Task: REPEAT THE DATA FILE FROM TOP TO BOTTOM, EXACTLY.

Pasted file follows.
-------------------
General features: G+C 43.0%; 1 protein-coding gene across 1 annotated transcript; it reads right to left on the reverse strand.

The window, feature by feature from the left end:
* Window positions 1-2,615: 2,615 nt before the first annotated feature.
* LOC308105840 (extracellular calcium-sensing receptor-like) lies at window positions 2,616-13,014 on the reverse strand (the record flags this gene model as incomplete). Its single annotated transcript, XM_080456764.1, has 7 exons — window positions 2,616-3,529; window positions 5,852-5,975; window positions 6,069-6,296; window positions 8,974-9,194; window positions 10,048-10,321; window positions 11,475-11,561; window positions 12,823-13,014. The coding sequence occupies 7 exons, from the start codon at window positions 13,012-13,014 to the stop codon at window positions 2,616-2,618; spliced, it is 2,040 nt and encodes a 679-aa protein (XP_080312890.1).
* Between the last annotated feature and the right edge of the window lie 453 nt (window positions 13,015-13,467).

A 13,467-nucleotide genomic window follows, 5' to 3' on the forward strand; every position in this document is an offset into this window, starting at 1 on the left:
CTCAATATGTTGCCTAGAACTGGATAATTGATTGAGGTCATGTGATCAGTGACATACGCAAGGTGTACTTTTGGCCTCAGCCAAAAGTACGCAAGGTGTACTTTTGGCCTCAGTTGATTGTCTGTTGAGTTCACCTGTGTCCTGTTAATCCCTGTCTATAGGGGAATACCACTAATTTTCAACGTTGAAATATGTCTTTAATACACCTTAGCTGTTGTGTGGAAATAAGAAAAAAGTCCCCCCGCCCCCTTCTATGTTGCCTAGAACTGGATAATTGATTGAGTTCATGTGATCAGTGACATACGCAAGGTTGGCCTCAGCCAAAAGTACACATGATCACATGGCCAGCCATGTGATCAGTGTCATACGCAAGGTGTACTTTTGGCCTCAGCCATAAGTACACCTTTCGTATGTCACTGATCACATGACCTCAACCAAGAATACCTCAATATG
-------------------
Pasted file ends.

General features: G+C 43.0%; 1 protein-coding gene across 1 annotated transcript; it reads right to left on the reverse strand.

The window, feature by feature from the left end:
* Window positions 1-2,615: 2,615 nt before the first annotated feature.
* LOC308105840 (extracellular calcium-sensing receptor-like) lies at window positions 2,616-13,014 on the reverse strand (the record flags this gene model as incomplete). Its single annotated transcript, XM_080456764.1, has 7 exons — window positions 2,616-3,529; window positions 5,852-5,975; window positions 6,069-6,296; window positions 8,974-9,194; window positions 10,048-10,321; window positions 11,475-11,561; window positions 12,823-13,014. The coding sequence occupies 7 exons, from the start codon at window positions 13,012-13,014 to the stop codon at window positions 2,616-2,618; spliced, it is 2,040 nt and encodes a 679-aa protein (XP_080312890.1).
* Between the last annotated feature and the right edge of the window lie 453 nt (window positions 13,015-13,467).

A 13,467-nucleotide genomic window follows, 5' to 3' on the forward strand; every position in this document is an offset into this window, starting at 1 on the left:
CTCAATATGTTGCCTAGAACTGGATAATTGATTGAGGTCATGTGATCAGTGACATACGCAAGGTGTACTTTTGGCCTCAGCCAAAAGTACGCAAGGTGTACTTTTGGCCTCAGTTGATTGTCTGTTGAGTTCACCTGTGTCCTGTTAATCCCTGTCTATAGGGGAATACCACTAATTTTCAACGTTGAAATATGTCTTTAATACACCTTAGCTGTTGTGTGGAAATAAGAAAAAAGTCCCCCCGCCCCCTTCTATGTTGCCTAGAACTGGATAATTGATTGAGTTCATGTGATCAGTGACATACGCAAGGTTGGCCTCAGCCAAAAGTACACATGATCACATGGCCAGCCATGTGATCAGTGTCATACGCAAGGTGTACTTTTGGCCTCAGCCATAAGTACACCTTTCGTATGTCACTGATCACATGACCTCAACCAAGAATACCTCAATATG